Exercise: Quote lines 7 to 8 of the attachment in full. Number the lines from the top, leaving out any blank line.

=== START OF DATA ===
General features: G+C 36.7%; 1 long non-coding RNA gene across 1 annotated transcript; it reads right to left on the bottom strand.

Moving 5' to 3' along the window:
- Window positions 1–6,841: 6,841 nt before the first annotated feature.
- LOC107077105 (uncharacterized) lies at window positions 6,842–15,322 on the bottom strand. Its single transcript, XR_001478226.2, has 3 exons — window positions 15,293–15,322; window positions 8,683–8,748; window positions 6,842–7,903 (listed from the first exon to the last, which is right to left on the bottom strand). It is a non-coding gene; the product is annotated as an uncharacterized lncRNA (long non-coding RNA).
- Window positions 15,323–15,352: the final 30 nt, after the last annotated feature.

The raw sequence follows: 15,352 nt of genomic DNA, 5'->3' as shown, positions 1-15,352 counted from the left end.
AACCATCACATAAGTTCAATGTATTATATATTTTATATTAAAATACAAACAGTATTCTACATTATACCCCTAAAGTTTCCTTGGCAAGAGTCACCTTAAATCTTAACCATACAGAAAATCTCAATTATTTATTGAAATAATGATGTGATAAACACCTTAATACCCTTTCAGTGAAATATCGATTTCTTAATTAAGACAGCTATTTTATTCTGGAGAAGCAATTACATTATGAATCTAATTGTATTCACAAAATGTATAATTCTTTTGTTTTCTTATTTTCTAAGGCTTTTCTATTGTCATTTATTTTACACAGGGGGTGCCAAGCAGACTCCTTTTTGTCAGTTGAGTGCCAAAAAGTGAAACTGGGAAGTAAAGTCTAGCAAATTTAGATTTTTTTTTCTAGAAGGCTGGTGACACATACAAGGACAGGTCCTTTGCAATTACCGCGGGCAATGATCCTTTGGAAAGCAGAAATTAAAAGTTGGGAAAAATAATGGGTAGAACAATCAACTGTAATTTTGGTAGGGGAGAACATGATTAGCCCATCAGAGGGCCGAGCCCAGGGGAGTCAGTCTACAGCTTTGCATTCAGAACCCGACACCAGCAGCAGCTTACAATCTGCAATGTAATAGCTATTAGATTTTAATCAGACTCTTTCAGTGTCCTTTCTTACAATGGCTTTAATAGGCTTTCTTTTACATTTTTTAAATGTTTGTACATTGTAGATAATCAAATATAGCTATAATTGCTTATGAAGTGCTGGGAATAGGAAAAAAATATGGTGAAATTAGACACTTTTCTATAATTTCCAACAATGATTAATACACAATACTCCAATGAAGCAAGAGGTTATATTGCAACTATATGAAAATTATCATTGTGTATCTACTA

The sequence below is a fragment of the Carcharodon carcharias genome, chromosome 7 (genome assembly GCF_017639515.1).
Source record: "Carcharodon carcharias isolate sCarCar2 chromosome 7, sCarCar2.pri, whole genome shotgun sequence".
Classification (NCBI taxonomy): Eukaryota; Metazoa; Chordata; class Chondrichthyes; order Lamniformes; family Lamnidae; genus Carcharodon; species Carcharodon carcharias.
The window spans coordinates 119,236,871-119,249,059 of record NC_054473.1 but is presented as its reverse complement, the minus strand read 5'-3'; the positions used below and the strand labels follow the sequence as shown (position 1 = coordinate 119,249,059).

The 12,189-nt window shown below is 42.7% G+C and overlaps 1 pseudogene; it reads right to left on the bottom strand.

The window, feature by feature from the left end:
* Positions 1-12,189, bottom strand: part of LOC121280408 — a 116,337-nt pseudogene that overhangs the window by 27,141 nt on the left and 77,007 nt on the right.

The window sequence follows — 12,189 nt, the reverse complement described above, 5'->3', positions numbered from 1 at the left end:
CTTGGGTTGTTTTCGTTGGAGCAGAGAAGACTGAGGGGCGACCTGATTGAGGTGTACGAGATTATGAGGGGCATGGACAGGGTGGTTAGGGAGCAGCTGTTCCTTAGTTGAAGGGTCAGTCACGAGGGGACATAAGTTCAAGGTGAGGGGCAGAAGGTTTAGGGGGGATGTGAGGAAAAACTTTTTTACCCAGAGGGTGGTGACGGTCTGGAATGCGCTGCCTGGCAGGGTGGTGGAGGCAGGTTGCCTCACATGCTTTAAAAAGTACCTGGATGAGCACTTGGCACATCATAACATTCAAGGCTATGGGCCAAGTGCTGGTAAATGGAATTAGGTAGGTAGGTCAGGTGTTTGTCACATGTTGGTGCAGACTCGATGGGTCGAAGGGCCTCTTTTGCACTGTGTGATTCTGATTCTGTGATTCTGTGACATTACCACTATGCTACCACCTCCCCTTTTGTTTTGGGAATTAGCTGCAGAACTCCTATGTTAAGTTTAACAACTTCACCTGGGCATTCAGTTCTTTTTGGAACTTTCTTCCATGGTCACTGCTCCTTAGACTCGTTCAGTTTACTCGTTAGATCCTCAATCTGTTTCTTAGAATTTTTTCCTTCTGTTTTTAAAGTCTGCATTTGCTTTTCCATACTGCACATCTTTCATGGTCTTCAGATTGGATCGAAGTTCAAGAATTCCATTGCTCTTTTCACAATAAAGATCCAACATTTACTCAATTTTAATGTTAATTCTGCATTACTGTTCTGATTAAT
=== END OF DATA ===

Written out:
AACCATCACATAAGTTCAATGTATTATATATTTTATATTAAAATACAAACAGTATTCTACATTATACCCCTAAAGTTTCCTTGGCAAGAGTCACCTTAAATCTTAACCATACAGAAAATCTCAATTATTTATTGAAATAATGATGTGATAAACACCTTAATACCCTTTCAGTGAAATATCGATTTCTTAATTAAGACAGCTATTTTATTCTGGAGAAGCAATTACATTATGAATCTAATTGTATTCACAAAATGTATAATTCTTTTGTTTTCTTATTTTCTAAGGCTTTTCTATTGTCATTTATTTTACACAGGGGGTGCCAAGCAGACTCCTTTTTGTCAGTTGAGTGCCAAAAAGTGAAACTGGGAAGTAAAGTCTAGCAAATTTAGATTTTTTTTTCTAGAAGGCTGGTGACACATACAAGGACAGGTCCTTTGCAATTACCGCGGGCAATGATCCTTTGGAAAGCAGAAATTAAAAGTTGGGAAAAATAATGGGTAGAACAATCAACTGTAATTTTGGTAGGGGAGAACATGATTAGCCCATCAGAGGGCCGAGCCCAGGGGAGTCAGTCTACAGCTTTGCATTCAGAACCCGACACCAGCAGCAGCTTACAATCTGCAATGTAATAGCTATTAGATTTTAATCAGACTCTTTCAGTGTCCTTTCTTACAATGGCTTTAATAGGCTTTCTTTTACATTTTTTAAATGTTTGTACATTGTAGATAATCAAATATAGCTATAATTGCTTATGAAGTGCTGGGAATAGGAAAAAAATATGGTGAAATTAGACACTTTTCTATAATTTCCAACAATGATTAATACACAATACTCCAATGAAGCAAGAGGTTATATTGCAACTATATGAAAATTATCATTGTGTATCTACTA

The sequence below is a fragment of the Carcharodon carcharias genome, chromosome 7 (genome assembly GCF_017639515.1).